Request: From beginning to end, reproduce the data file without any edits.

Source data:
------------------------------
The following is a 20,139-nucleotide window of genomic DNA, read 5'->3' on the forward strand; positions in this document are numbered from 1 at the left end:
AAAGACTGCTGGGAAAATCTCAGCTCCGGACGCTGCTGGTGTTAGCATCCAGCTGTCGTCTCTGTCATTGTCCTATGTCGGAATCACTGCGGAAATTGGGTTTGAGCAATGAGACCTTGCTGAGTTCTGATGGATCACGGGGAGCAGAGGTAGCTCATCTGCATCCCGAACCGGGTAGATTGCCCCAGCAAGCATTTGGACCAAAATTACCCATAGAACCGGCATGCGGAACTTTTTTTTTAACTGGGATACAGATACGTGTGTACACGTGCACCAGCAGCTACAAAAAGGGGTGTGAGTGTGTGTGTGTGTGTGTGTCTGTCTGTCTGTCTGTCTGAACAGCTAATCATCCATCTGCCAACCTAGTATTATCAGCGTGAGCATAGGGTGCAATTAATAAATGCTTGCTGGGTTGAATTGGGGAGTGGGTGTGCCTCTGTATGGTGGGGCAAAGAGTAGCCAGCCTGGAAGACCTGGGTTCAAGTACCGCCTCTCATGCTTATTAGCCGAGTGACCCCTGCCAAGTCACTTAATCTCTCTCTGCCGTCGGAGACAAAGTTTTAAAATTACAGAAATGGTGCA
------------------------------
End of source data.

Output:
The following is a 20,139-nucleotide window of genomic DNA, read 5'->3' on the forward strand; positions in this document are numbered from 1 at the left end:
AAAGACTGCTGGGAAAATCTCAGCTCCGGACGCTGCTGGTGTTAGCATCCAGCTGTCGTCTCTGTCATTGTCCTATGTCGGAATCACTGCGGAAATTGGGTTTGAGCAATGAGACCTTGCTGAGTTCTGATGGATCACGGGGAGCAGAGGTAGCTCATCTGCATCCCGAACCGGGTAGATTGCCCCAGCAAGCATTTGGACCAAAATTACCCATAGAACCGGCATGCGGAACTTTTTTTTTAACTGGGATACAGATACGTGTGTACACGTGCACCAGCAGCTACAAAAAGGGGTGTGAGTGTGTGTGTGTGTGTGTGTCTGTCTGTCTGTCTGTCTGAACAGCTAATCATCCATCTGCCAACCTAGTATTATCAGCGTGAGCATAGGGTGCAATTAATAAATGCTTGCTGGGTTGAATTGGGGAGTGGGTGTGCCTCTGTATGGTGGGGCAAAGAGTAGCCAGCCTGGAAGACCTGGGTTCAAGTACCGCCTCTCATGCTTATTAGCCGAGTGACCCCTGCCAAGTCACTTAATCTCTCTCTGCCGTCGGAGACAAAGTTTTAAAATTACAGAAATGGTGCA